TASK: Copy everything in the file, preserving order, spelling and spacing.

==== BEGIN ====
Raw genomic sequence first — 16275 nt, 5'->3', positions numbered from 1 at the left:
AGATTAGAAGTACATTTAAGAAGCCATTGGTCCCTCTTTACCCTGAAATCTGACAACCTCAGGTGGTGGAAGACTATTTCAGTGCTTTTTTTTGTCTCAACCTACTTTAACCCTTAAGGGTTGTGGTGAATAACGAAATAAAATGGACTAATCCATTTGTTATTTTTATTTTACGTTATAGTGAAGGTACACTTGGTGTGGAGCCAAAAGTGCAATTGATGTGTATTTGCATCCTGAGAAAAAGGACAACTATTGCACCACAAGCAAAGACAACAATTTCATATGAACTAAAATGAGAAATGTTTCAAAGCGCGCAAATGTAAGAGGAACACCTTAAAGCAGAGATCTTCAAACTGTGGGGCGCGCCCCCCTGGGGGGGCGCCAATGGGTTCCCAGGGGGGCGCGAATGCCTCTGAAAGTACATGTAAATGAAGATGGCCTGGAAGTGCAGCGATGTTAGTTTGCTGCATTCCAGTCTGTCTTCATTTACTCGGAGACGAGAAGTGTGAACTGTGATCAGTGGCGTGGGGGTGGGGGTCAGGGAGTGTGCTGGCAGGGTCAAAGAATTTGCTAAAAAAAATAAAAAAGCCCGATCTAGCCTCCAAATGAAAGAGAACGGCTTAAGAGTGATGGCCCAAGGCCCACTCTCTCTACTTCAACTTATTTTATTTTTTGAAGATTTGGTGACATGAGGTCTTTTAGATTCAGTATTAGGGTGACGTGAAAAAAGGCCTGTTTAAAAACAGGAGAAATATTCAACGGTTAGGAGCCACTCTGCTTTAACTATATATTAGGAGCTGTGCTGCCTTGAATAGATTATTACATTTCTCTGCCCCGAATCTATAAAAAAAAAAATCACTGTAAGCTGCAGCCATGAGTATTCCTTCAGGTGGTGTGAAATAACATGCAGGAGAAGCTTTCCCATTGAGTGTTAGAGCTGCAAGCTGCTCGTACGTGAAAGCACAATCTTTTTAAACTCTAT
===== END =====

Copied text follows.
Raw genomic sequence first — 16275 nt, 5'->3', positions numbered from 1 at the left:
AGATTAGAAGTACATTTAAGAAGCCATTGGTCCCTCTTTACCCTGAAATCTGACAACCTCAGGTGGTGGAAGACTATTTCAGTGCTTTTTTTTGTCTCAACCTACTTTAACCCTTAAGGGTTGTGGTGAATAACGAAATAAAATGGACTAATCCATTTGTTATTTTTATTTTACGTTATAGTGAAGGTACACTTGGTGTGGAGCCAAAAGTGCAATTGATGTGTATTTGCATCCTGAGAAAAAGGACAACTATTGCACCACAAGCAAAGACAACAATTTCATATGAACTAAAATGAGAAATGTTTCAAAGCGCGCAAATGTAAGAGGAACACCTTAAAGCAGAGATCTTCAAACTGTGGGGCGCGCCCCCCTGGGGGGGCGCCAATGGGTTCCCAGGGGGGCGCGAATGCCTCTGAAAGTACATGTAAATGAAGATGGCCTGGAAGTGCAGCGATGTTAGTTTGCTGCATTCCAGTCTGTCTTCATTTACTCGGAGACGAGAAGTGTGAACTGTGATCAGTGGCGTGGGGGTGGGGGTCAGGGAGTGTGCTGGCAGGGTCAAAGAATTTGCTAAAAAAAATAAAAAAGCCCGATCTAGCCTCCAAATGAAAGAGAACGGCTTAAGAGTGATGGCCCAAGGCCCACTCTCTCTACTTCAACTTATTTTATTTTTTGAAGATTTGGTGACATGAGGTCTTTTAGATTCAGTATTAGGGTGACGTGAAAAAAGGCCTGTTTAAAAACAGGAGAAATATTCAACGGTTAGGAGCCACTCTGCTTTAACTATATATTAGGAGCTGTGCTGCCTTGAATAGATTATTACATTTCTCTGCCCCGAATCTATAAAAAAAAAAATCACTGTAAGCTGCAGCCATGAGTATTCCTTCAGGTGGTGTGAAATAACATGCAGGAGAAGCTTTCCCATTGAGTGTTAGAGCTGCAAGCTGCTCGTACGTGAAAGCACAATCTTTTTAAACTCTAT